As they walked out, I was presented with a dilemma. Did this mother’s refusal to allow us to diagnose and treat what was almost certainly a sexually transmitted disease constitute child endangerment? Should I call the police or send a report to Child Protective Services?

In the end, I decided to send an email to their pediatrician and let her try to help. I felt this would be better in dealing with this mother than having authorities come down on her. Who knows if I made the right decision or not.


Tattooed Girl

First, let me say that I don’t like tattoos. I am not morally opposed to them, I just don’t find them appealing. I have also talked to too many older people who express some remorse at having been tattooed in youthful exuberance. With time, both the images and their meanings blur. The permanent nature of tattoos would keep me from deciding to have one myself.

With that background, you can imagine my thoughts when I cared for a fifteen-year-old girl with abdominal pain who was COVERED with tattoos: hands, arms, chest, back, abdomen, and legs. Her face was about the only part of her body that I looked at that didn’t have tattoos on it.

First of all, it is amazing a mother would let a kid tattoo herself so extensively. What is the chance a fifteen-year-old is not going to have buyer’s remorse some day when she looks at her body tattooed with images she thought were cool when she was so young?

Another issue is money. I work in a public hospital. Most of our patients are poor and unable to pay for their medical care. It is amazing to wonder where people get money to pay for all the tattooing.

I think it is sad that a mother would spend money on tattoos, money she might not be able to afford. I think it is crazy that the child be allowed to make irreversible decisions, which she might one day regret. I also think it is a sad comment on a tattoo artist who would, even with parental consent, tattoo such a young person.



Record Setting

Written by Tad. Posted in Kooks

A two-day-old baby who was brought to the emergency department for being “fussy.” As a newborn, the baby had been discharged from the hospital only 5 hours before. This was record-setting! He was my youngest patient ever (except for those I personally delivered.) He was also the patient with the shortest time from hospital discharge to his first visit to the emergency department.

When I walked into the room, a young mother was standing by the gurney. A woman I presumed was the grandmother was also standing there, holding the little baby. The baby was definitely fussy. He was twisting his head to one side and making sucking motions with his mouth.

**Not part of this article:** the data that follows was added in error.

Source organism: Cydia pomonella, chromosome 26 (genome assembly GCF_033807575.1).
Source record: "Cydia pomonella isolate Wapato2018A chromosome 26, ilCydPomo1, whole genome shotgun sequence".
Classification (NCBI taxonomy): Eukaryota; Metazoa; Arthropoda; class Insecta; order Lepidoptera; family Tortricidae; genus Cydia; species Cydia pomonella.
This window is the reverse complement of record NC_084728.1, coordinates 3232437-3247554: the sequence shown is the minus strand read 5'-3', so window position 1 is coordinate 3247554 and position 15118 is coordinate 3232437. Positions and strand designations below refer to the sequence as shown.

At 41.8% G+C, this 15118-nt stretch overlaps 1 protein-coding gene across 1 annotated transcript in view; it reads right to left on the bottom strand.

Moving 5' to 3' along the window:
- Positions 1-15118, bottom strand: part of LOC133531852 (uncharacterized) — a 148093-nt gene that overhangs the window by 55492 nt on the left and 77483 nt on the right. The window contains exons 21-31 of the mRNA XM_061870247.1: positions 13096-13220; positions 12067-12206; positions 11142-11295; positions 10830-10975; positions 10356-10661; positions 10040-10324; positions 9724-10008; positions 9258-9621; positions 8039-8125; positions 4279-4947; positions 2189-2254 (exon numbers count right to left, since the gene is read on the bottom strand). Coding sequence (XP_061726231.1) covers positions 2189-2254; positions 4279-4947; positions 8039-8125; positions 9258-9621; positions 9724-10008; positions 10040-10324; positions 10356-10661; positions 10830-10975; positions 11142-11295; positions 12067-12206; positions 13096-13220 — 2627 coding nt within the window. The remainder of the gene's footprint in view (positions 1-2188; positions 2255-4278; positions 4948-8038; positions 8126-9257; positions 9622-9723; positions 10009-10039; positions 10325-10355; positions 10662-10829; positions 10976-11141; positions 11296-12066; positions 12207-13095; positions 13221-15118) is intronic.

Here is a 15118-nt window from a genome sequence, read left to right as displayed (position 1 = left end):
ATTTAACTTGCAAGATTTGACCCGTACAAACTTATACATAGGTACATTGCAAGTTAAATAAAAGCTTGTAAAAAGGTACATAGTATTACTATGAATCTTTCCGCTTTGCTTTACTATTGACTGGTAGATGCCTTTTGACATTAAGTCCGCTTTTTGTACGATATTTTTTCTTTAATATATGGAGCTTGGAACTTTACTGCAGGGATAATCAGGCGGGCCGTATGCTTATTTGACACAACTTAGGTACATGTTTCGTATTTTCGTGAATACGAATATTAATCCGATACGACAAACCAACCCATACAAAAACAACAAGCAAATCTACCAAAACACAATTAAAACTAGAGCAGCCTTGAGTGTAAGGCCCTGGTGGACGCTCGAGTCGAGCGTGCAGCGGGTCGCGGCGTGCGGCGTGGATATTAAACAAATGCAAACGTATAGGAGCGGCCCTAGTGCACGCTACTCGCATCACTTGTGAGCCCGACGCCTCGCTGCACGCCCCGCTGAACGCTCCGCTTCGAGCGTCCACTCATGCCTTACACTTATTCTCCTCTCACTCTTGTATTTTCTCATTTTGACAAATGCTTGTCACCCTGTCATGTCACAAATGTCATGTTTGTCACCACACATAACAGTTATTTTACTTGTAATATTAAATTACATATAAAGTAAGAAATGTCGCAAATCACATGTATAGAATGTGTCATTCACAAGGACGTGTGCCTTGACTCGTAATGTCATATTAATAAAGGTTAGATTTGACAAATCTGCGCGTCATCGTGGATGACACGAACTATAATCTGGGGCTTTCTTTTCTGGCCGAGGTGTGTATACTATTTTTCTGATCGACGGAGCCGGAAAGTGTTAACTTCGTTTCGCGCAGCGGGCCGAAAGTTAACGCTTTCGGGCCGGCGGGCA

I spent only a minute talking with them before pointing out that the baby’s behavior showed he was obviously hungry. I suggested they feed him and then I would return to check him.

“How much should we feed him?” the grandmother asked. When I told her to feed him until he didn’t want any more, they expressed surprise. They said they had been told in the hospital to make sure not to feed him more than 20 milliliters so he wouldn’t vomit.

So, either from what they were told or what they misunderstood, they had been purposefully holding back on the amount they were feeding the baby.

My problem was they did not believe me when I tried to help them see that a hungry baby needs to be fed. My advice was at odds with what they understood from the hospital nursing staff. Finally, I called the Pediatrics resident to come spend some time with Mom and Grandma so they were comfortable feeding the poor kid. Once the baby had a full belly, he was fine and off they went. Hopefully, it would be more than five hours before they came back again.


Oreo Cheesecake Cookies

Written by Tad. Posted in Cookies

Some time ago, I posted a recipe for Cookies and Cream Cookies. At that time, my daughter-in-law, Elizabeth, sent me a recipe for Oreo Cheesecake Cookies. I just came across that recipe, which I had misplaced. I had Oreo crumbs left over from a holiday chocolate pie crust and cream cheese also left over from the holidays so this was perfect. It made me nervous that they had neither eggs nor leavening, but they turned out great. They are super rich and very interesting in appearance. They are also easy to make.

DSC03655 DSC03656 DSC03662

Recipe from:

Elizabeth via


16 cookies


½ cup butter, at room temperature
3 ounces cream cheese, at room temperature
1 cup granulated sugar
1 teaspoon vanilla extract
1 cup flour
½ cup mini chocolate chips
1 cup crushed Oreos, about 10 cookies


1. Heat oven to 375 degrees. Line baking sheets with silicone baking mats or parchment paper.